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Rex Sorgatz

You autocomplete me.

may 20
2008

Your Medium Is Dying (No, Not That One)

Easiest way to get me talking bullshit: start a conversation about the economics of book publishing. This isn't the place to give my speech about the demise of the industry (YOU ARE ALL GOING TO DIE), but it's worth pointing to this random Forbes essay, How Amazon Could Change Publishing. I disagree with the conclusion -- I don't think Amazon is going to knock out the book publisher any more than iTunes knocked out the record label. But it does lay out some of the broken economics. (Short version of my rant: the internet age will catch up with book publishing, not in a technological sense, as this essay suggests, but in a philosophical sense. Publishing will be forced to adopt a more egalitarian meritocracy. Too many books lose money; authors aren't accurately rewarded on sales; this model can't continue.)

3 comments

I'm cool with new models of publishing but the whole digital book Amazon seems desperate to get going is just going to write out full time novel writing full stop.

And no one seems to have noticed they call the thing KINDLE.. helllo! dictionary definition - to light or set on fire. i.e. Amazon is one fell swoop advocates book burning!

Put that in a wired article and smoke it!

posted by dave at 6:34 AM on May 20, 2008

The article didn't mention that Amazon discounts books about 10%, meaning that everybody's cut gets diminished. I work for a company that creates educational books for the petroleum industry - we prefer to sell books directly and we don't like Amazon.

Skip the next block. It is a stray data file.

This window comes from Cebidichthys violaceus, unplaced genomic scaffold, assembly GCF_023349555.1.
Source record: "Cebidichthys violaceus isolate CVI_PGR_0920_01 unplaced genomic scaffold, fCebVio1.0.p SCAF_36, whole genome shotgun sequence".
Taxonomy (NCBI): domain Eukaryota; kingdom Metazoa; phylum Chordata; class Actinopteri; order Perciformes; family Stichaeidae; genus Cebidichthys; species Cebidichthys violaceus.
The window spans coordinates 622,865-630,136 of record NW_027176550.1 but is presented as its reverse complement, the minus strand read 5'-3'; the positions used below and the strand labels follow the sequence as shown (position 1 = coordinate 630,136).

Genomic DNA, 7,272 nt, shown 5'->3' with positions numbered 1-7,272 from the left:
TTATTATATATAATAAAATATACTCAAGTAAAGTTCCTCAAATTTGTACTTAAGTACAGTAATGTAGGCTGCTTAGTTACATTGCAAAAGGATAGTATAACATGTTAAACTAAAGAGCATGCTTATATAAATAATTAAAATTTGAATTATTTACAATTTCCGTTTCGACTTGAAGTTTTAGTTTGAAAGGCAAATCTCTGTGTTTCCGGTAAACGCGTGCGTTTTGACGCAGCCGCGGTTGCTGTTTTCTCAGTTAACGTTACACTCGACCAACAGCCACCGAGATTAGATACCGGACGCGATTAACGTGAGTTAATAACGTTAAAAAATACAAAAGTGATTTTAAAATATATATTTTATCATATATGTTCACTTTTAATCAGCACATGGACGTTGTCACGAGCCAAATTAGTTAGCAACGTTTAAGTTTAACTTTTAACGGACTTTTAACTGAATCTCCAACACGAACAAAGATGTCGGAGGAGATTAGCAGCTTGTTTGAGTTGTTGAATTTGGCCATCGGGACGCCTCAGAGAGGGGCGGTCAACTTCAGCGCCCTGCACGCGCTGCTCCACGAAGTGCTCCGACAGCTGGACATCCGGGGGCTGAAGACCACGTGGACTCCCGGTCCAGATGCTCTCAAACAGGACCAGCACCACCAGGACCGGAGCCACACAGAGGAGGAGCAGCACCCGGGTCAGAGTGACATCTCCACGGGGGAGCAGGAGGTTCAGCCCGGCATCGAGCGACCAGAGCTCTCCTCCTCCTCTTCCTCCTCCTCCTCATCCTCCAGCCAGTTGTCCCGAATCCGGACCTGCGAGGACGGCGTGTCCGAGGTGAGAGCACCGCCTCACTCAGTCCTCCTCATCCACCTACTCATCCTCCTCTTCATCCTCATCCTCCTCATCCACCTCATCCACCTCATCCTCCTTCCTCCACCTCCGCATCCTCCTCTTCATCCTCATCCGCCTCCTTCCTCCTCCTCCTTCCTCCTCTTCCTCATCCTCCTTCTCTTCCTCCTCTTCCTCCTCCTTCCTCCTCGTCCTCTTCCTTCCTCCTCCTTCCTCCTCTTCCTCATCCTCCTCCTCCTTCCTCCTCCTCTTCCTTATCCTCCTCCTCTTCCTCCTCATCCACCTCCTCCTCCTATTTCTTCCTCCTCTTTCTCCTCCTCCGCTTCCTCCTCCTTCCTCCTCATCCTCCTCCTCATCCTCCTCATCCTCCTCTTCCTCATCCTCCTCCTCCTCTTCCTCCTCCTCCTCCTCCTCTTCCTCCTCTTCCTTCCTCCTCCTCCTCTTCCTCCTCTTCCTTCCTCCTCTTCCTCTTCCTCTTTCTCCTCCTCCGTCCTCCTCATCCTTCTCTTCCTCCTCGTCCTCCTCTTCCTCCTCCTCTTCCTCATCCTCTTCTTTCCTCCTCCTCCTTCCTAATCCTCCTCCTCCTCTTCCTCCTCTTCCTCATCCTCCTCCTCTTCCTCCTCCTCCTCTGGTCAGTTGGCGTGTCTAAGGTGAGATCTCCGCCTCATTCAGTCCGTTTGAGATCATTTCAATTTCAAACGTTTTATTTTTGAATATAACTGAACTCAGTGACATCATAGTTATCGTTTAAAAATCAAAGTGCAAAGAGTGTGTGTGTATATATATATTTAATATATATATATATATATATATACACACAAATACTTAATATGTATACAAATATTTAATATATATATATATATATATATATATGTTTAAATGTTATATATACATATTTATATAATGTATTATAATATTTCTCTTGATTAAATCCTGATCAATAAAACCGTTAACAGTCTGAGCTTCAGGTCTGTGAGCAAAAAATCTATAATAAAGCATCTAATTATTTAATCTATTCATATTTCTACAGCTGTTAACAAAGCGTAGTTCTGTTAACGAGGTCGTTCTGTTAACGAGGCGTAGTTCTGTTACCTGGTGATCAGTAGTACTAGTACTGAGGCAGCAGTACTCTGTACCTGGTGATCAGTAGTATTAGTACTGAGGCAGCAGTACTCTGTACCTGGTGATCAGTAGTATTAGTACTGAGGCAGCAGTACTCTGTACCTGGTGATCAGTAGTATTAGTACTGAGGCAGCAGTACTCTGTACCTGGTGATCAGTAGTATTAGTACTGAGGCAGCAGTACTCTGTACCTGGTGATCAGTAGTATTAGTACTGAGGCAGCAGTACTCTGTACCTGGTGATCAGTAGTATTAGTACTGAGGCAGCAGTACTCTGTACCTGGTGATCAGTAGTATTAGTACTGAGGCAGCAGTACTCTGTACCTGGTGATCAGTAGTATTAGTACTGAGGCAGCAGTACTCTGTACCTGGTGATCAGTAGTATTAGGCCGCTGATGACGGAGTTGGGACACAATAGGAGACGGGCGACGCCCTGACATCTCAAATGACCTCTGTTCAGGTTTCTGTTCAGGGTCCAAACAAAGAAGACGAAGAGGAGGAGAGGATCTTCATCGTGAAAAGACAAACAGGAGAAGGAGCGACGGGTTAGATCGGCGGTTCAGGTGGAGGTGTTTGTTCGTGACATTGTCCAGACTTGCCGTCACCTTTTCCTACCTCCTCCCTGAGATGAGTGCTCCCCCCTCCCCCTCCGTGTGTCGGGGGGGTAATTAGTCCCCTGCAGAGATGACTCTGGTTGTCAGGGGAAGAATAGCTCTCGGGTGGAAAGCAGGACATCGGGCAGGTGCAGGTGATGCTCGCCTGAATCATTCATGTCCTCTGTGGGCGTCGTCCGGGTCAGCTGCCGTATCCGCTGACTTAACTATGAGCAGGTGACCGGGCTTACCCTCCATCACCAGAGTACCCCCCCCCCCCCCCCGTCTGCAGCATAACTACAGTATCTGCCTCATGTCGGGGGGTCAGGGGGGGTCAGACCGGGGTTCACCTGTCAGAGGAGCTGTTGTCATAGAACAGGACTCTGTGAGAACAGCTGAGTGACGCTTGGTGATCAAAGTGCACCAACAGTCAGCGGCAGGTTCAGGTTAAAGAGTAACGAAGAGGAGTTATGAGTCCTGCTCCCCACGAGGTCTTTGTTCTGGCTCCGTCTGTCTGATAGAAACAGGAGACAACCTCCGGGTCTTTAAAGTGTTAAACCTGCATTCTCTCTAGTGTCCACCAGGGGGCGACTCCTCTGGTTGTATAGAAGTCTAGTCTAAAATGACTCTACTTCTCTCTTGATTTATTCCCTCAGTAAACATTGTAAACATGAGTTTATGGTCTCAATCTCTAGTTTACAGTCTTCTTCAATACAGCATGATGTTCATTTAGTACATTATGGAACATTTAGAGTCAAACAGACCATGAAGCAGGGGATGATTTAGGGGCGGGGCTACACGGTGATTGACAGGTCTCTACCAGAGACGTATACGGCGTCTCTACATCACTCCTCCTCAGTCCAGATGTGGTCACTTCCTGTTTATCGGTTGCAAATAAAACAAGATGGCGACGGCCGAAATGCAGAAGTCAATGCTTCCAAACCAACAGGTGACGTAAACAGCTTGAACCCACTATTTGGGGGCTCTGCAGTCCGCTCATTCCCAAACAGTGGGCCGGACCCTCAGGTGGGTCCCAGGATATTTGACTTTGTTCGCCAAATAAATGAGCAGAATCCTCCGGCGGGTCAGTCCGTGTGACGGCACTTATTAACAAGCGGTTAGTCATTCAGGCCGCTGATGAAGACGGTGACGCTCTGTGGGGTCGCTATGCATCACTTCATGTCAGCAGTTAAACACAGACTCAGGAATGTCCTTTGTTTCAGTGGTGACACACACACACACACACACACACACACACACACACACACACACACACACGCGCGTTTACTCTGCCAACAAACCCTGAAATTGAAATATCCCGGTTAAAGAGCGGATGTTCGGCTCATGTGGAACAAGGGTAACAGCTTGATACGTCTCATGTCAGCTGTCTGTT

And in order to cut out the middleman, Amazon would have to become that middleman itself, employing book editors, designers, printers, etc. Their overheads will be huge. I don't think it'll go that way unless everyone in the world decides to buy a Kindle and give up their printed books.

And who would want to do that? They smell so good.

posted by Amanda at 10:00 AM on May 20, 2008

Jason Epstein's little book called "Book Business" is terrific on this front. For two reasons: 1. It's a memoir of the heyday of publishing; 2. He understands that heyday was a weird anomaly and is thinking hard about how somebody who loves books ought to operate in the 21st century.

You can get a free copy from the on-demand book printing machine (!!) at the business branch of the NYPL. Totally worth it for weirdness value alone.

But you're right in focusing on the economics, not the medium. Printed books are totally rad. Printed book publishers are ridiculous.

posted by Robin at 2:50 PM on May 20, 2008




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